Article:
Pandora files for IPO


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Pandora Media Inc., an Internet streaming radio service used by more than 80 million listeners, announced plans Friday to sell shares in an initial public offering this year.

After years of struggling for survival, the Oakland, Calif., company is finally on the verge of breaking even and sees the offering as a way to raise $100 million to grow its business.


Pandora, which has a catalog of 800,000 songs from more than 80,000 artists, has roughly half the market for Internet radio in 2010, according to a study published in November by Ando Media. Though the service is wildly popular, it has yet to make a profit.

In its prospectus filed with the Securities and Exchange Commission, Pandora reported a $16.8-million loss on $55.2 million in revenue for its fiscal year ended Jan. 31, 2010. From Feb. 1, 2010 through Oct. 31, Pandora narrowed its losses to $328,000 on $90.1 million in revenue.

Because Pandora is largely a free service, only 9% of its revenue in the fiscal year ended Jan. 31, 2010 came from subscriptions and other paid services. The vast majority of the company’s revenue came from advertising.

When the Oakland, Calif., company was founded in 2000 by Tim Westergren, Pandora was more of a curious academic experiment. Then called the Music Genome Project, it used musicians to analyze the attributes of all types of music, from early Renaissance madrigals to funk.

Five years later, the company introduced an Internet radio service called Pandora that used data collected from the Music Genome Project to play songs that sounded similar to individual listeners’ favorite tunes or bands.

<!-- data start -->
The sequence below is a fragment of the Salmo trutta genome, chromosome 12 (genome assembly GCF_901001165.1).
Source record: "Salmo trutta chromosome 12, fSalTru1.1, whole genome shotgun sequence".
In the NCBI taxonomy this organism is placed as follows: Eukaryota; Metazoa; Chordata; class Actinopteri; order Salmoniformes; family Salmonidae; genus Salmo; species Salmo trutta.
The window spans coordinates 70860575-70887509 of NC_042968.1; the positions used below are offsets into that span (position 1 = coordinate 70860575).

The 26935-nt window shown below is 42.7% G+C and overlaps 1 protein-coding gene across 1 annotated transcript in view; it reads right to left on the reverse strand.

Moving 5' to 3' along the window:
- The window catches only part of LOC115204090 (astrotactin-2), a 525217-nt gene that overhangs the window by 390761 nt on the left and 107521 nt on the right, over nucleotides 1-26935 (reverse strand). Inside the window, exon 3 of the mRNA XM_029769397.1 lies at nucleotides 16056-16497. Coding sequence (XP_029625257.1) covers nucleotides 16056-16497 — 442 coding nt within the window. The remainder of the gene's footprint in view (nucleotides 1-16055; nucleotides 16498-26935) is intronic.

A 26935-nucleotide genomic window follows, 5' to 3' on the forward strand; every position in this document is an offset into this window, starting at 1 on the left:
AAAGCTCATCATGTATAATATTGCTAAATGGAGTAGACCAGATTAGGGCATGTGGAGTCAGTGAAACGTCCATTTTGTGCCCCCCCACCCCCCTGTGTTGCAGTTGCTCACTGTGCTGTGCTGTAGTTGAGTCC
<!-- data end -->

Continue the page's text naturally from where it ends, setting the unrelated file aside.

Though wildly popular, the company limped along financially until 2008, when Westergren announced that Pandora was on the brink of collapse because federal courts had ordered Internet radio stations to pay a dramatic, retroactive increase in performance royalties.

After a public campaign launched by Pandora fans who wrote letters of support to lawmakers, the fees were ratcheted down in 2009, sparing Pandora from what seemed like certain extinction.

Pandora still forks over 60% of its revenue to pay royalties, but the reprieve enabled the company to focus on growing rather than just staying alive.

The service first became available on computer via Web browsers, but its membership took off when Pandora introduced a version for the Apple iPhone in 2008. About half of Pandora’s subscribers use the service on mobile devices.

Major investors in the company include Crosslink Capital, which holds 23% of the shares, and Walden Venture Capital, which owns 18%. Westergren owns just 2.4%. Former News Corp. president Peter Chernin, who joined Pandora’s board in January, owns less than 1%.

The company did not disclose how many shares it would make available and at what price.


Pandora goes after radio where it matters most: The car

Sonos and Rdio make music together

-- Alex Pham